How to be Indiana Jones

Charlotte,NC to Atlanta, Georgia. Atlanta to Tel Aviv. A few hours on a plane to go a few millennium back in time. It was March, 2008 and I had joined an archaeological expedition sponsored by the University of North Carolina at Charlotte, biblical studies expert Dr. James Tabor and famed archaeologist, Dr. Simon Gibson.

Our mission was to excavate a patch of land located on the southern wall of Jerusalem’s old city called Mount Zion. I would learn later in the trip that this wall was erected 1500 years after Christ during the reign of Suleman the magnificent and crossed through the center of a nicer section of Jesus’s Jerusalem. In fact, Dr. Gibson would tell us that we were very likely digging in the very priestly homes that Jesus may have been tried in, only footsteps away from where he would have been condemned to crucifixion but I’m getting ahead of myself.

Plane to Tel Aviv

The plane ride to Tel Aviv had been different from any I was used to. Departing in evening in Atlanta, the flight took forever and finally reached after noon Israeli time. As you might suspect, security was very tight on the entire flight. With about one hour left en route the passengers were instructed that walking about the cabin would no longer be permitted. That was fine by me. I had been trying to guess the Greek land masses and islands dotting the Mediterranean that we had been passing over the previous few hours. With the approach to Tel Aviv imminent, I didn’t want to miss a thing.

We crossed north of the city of Tel Aviv and circled over the surrounding areas. I was surprised at how much green I saw, much of it inside green houses. My seatmate, a professor from BYU on his 17th trip to Israel to lead a biblical studies tour confirmed what I had read in guidebooks; Israel had been investing heavily in bringing life to less-than-hospitable climes for decades.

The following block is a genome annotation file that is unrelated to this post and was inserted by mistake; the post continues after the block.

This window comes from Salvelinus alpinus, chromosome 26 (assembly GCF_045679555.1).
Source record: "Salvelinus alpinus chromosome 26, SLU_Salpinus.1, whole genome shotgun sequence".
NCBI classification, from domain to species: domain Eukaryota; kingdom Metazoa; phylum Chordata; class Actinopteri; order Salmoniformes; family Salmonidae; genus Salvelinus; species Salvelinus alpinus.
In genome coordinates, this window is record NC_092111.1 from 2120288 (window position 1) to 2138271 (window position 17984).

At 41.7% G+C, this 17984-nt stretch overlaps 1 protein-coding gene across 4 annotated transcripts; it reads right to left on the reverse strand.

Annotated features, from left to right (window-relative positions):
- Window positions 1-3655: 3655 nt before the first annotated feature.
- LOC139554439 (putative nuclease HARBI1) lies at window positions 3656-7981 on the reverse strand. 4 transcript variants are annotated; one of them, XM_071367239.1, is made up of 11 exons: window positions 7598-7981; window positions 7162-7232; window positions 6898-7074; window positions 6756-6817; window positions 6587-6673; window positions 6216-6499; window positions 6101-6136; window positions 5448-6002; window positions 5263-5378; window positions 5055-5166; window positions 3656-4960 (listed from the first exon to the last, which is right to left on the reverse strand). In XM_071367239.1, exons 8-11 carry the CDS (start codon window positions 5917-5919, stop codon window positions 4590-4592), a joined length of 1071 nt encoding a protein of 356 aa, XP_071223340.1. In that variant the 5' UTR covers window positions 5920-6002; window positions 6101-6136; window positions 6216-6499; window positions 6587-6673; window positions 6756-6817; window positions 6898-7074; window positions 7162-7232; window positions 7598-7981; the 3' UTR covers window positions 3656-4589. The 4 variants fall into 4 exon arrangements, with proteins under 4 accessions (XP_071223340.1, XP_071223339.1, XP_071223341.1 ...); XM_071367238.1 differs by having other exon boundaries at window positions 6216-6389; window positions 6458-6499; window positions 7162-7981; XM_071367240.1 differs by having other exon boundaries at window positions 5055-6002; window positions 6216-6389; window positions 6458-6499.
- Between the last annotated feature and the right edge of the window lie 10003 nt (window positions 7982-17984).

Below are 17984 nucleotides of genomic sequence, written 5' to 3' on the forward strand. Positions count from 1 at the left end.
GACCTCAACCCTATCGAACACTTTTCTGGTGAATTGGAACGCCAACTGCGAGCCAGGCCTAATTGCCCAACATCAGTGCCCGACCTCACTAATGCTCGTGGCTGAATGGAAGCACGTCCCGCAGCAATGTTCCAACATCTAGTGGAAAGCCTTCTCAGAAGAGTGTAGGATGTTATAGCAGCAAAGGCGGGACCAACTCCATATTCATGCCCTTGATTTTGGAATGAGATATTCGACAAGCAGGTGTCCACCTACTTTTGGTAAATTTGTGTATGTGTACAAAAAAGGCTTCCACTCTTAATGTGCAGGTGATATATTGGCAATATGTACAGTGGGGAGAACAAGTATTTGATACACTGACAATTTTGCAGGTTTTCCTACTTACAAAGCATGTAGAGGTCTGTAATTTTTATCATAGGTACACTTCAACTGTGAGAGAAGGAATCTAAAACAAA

Customs was a trip. I had a letter signed by Dr Gibson confirming that the reason for my stay was the archaeology trip. This was heavily examined and I was quizzed on it as I was quizzed on the dates and nature of my other passport stamps. Czech Republic, Italy, England, Spain. Yes, these were all pleasure trips I confirmed as the customs man glared at me. Just another American adventurer off to play Indiana Jones.

I also had a list of all of my hotels which was fortuitous. The customs agent recognized that I was only going to be digging for a week but my return flight wasn’t for much later. After a few minutes of being ridiculed for not being able to pronounce the names of my hotels properly he asked me what I intended on finding. I wasn’t sure if he was referring to what I might uncover on the dig or through the entire trip so I merely replied ‘Whatever is out there.’ A few minutes later I was free to go.

The BYU professor had offered to get a Sherut with me – a special taxi that runs the distance Tel Aviv to Jerusalem at just over an hour. True to his word, he was waiting for me and after I got my luggage and he got a sim card for his phone, we were off.

Tel Aviv to Jerusalem

Finding a Sherut was important. I left the states Thursday night and it was now after noon on Friday. Although I understood that the Saturday Sabbath, being a holy day, Jerusalem would be just about shut down. What I didn’t realize was that this shut down would start a half-day in advance for the Saturday sabbath. If I didn’t get a taxi I would be stranded in Tel Aviv with no hotel, no transport, and no idea how to get one.

Luckily, we filled the sherut and in short order we were off for Jerusalem.